In 1988 Paul returned to London, where he opened a club in Highgate Village. Paul booked his friend, British guitarist Snowy White (Pink Floyd, Thin Lizzy, Roger Waters) as headliner, and formed the support band with Malcolm Duncan on saxophone (Average White Band), Nic Potter (Van der Graaf Generator) on bass, and some singers from the Eurythmics. Shortly afterward Paul supported Snowy at one of the last shows at the original Marquee Club in London.
Paul went on to Orlando, Florida, where he opened Major Music Records. Finding there were "too many sharks on land there," he returned to Los Angeles in the early 1990s and wrote and arranged "Run for your Life" for Frankie Valli and the Four Seasons' Hope and Glory album.
In 1994, shortly after obtaining custody of his sons, Paul dedicated his time and energy to volunteering to help low-income inner city children. He began teaching music to children at a community center in East Los Angeles, encouraging them to develop an outlet for their frustrations through spontaneous musical creativity. To promote the cause, Paul began working with the choir of his sons' former school, the 32nd Street / USC Magnet School for the Performing Arts. They recorded "Beyond the Darkness," hoping to raise money through sales of the CD to finance music education. The project was aided by A&M Records founder Herb Alpert, who arranged for the recording to be produced at A&M Studio A in Hollywood, where Michael Jackson's "We are the World" was recorded in 1984. Phil Collins' keyboardist J. Peter Robinson arranged the music and seven-time Emmy award-winning director, Linda Yellan, directed the video for the song, with the children in charge of wardrobe, make up and acting. Due to the lack of high-profile rock stars involved, and royalties going to the Los Angeles School Districts Magnet Program, promotion was limited by the lack of business interest.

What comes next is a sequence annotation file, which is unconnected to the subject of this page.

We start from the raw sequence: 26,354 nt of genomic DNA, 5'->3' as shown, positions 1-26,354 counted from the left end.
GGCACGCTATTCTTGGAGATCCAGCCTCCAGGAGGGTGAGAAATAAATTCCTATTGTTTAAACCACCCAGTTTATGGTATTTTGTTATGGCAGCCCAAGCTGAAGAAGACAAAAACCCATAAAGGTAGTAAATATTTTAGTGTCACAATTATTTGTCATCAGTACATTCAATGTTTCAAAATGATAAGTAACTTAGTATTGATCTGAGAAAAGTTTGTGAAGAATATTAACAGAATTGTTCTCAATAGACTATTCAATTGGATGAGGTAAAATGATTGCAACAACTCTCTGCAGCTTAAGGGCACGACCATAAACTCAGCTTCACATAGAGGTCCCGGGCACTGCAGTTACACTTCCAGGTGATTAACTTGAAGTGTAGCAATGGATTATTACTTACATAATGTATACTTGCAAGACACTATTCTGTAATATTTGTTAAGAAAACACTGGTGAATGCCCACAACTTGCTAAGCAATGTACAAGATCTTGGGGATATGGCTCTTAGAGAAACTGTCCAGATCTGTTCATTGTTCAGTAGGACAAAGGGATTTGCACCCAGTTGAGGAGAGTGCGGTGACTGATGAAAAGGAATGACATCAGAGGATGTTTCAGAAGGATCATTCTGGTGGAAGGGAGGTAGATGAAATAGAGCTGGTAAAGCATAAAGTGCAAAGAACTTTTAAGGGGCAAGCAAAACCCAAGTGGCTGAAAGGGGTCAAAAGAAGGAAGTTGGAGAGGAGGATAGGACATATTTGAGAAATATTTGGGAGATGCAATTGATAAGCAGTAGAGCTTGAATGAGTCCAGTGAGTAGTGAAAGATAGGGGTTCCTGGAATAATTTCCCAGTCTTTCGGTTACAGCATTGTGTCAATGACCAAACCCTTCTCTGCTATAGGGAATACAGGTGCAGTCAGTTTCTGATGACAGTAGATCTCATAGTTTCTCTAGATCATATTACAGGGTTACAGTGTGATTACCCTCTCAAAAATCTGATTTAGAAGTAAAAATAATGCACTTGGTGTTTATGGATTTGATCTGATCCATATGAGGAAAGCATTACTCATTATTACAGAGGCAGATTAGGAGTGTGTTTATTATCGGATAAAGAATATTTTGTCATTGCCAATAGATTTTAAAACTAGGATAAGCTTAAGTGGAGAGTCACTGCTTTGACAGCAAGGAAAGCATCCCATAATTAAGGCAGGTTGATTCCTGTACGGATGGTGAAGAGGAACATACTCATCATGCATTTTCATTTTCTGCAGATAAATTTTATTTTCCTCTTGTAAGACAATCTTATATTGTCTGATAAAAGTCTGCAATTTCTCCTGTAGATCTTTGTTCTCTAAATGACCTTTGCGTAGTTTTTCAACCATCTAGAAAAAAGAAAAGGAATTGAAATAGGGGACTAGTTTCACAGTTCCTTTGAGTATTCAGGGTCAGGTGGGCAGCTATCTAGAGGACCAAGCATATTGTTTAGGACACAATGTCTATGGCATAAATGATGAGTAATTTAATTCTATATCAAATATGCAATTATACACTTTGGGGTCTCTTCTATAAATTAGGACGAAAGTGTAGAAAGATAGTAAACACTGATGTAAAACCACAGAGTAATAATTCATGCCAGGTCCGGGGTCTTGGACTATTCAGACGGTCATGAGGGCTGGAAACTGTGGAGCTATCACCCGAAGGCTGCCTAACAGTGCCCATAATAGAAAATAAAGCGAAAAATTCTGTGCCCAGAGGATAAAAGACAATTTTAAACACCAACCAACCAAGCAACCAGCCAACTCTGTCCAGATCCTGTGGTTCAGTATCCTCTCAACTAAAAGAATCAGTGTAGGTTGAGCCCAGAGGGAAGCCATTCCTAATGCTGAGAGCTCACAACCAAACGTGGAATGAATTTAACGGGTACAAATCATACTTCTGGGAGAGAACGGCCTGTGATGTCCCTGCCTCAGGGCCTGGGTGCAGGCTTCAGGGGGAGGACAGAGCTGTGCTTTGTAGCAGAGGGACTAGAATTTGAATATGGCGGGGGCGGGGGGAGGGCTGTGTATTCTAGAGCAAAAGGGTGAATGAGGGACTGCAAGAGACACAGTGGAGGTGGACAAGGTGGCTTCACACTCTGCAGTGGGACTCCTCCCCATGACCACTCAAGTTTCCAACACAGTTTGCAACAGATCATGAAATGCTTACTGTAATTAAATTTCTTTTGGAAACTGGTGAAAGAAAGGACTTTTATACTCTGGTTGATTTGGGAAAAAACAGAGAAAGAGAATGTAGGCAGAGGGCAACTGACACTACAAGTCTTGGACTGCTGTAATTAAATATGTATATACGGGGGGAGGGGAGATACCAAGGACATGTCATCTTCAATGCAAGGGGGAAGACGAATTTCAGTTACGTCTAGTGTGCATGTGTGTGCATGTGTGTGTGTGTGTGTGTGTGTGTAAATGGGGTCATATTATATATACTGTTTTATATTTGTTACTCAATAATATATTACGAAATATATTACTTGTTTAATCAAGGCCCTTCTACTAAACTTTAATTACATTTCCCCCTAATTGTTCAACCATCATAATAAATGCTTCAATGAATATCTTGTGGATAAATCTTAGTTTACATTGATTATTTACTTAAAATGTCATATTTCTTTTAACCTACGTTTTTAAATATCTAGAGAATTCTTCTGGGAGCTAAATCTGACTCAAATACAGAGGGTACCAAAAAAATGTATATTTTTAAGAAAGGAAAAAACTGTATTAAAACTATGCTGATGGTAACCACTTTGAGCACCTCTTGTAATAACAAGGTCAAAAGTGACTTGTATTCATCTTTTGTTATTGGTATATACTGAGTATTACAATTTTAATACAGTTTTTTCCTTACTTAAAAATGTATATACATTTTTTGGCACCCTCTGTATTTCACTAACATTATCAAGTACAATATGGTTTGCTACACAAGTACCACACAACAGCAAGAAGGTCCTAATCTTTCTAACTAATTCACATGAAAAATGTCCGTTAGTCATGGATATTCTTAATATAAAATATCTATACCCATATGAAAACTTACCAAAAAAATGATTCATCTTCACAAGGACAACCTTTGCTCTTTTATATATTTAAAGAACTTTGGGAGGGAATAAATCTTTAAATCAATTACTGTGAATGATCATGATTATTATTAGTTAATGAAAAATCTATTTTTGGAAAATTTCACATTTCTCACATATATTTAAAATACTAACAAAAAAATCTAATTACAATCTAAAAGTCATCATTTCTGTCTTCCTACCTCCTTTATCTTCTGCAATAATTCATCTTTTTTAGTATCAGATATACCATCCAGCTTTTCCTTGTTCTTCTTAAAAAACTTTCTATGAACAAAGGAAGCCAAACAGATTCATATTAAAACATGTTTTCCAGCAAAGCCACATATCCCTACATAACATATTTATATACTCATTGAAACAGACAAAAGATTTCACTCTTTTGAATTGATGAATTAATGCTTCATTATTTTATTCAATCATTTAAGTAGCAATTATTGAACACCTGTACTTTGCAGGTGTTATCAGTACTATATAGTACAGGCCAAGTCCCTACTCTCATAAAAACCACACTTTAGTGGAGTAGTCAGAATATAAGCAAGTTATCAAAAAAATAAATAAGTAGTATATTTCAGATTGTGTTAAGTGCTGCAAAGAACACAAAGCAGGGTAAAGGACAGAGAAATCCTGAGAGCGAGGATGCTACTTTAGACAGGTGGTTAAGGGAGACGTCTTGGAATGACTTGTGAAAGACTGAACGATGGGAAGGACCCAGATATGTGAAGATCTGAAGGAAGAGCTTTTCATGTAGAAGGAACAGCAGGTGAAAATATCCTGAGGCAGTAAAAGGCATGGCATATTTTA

Paul was personally affected by the events of 9/11, because he had turned down a reservation on the doomed flight out of Boston that morning, returning from London on 10 September, choosing an earlier direct flight to Los Angeles instead. He witnessed the 9/11 events the next morning and decided to drive to Vancouver Island Canada, to collect his thoughts. While staying in Vancouver, he began developing the concept of a musical, Coming To, a kind of modern-day Hair, about the country's psychological aftermath in the months following 9/11 and the collective need for awakening. He also composed many of the songs for his next album Not For Robots.
Shortly after recording Not For Robots, Paul went to work as the Governor's dignitary in the movie Pirates of the Caribbean: The Curse of the Black Pearl, for the first two weeks of production. On the last day of filming Paul came up with the idea for his song, "Pirates of the Caribbean." Paul added the song as a bonus track on Not for Robots. In August 2003 the song reached No. 1 in the UK MP3 Europop chart and No. 6 in the UK MP3 Pop chart, for internet downloads.
In 2003 Paul worked with Peter Mullen and John C. Riley on the George Clooney /Steven Soderbergh production, Criminal. In 2004 he played a museum director in the Woody Harrelson / Pierce Brosnan movie After the Sunset. His most recent movie appearances have been as Pierre Fuquette in an opening scene with Steve Martin in The Pink Panther and another turn as the Governor Swann's dignitary in Pirates of the Caribbean: Dead Man's Chest. He has also appeared in My Name is Earl.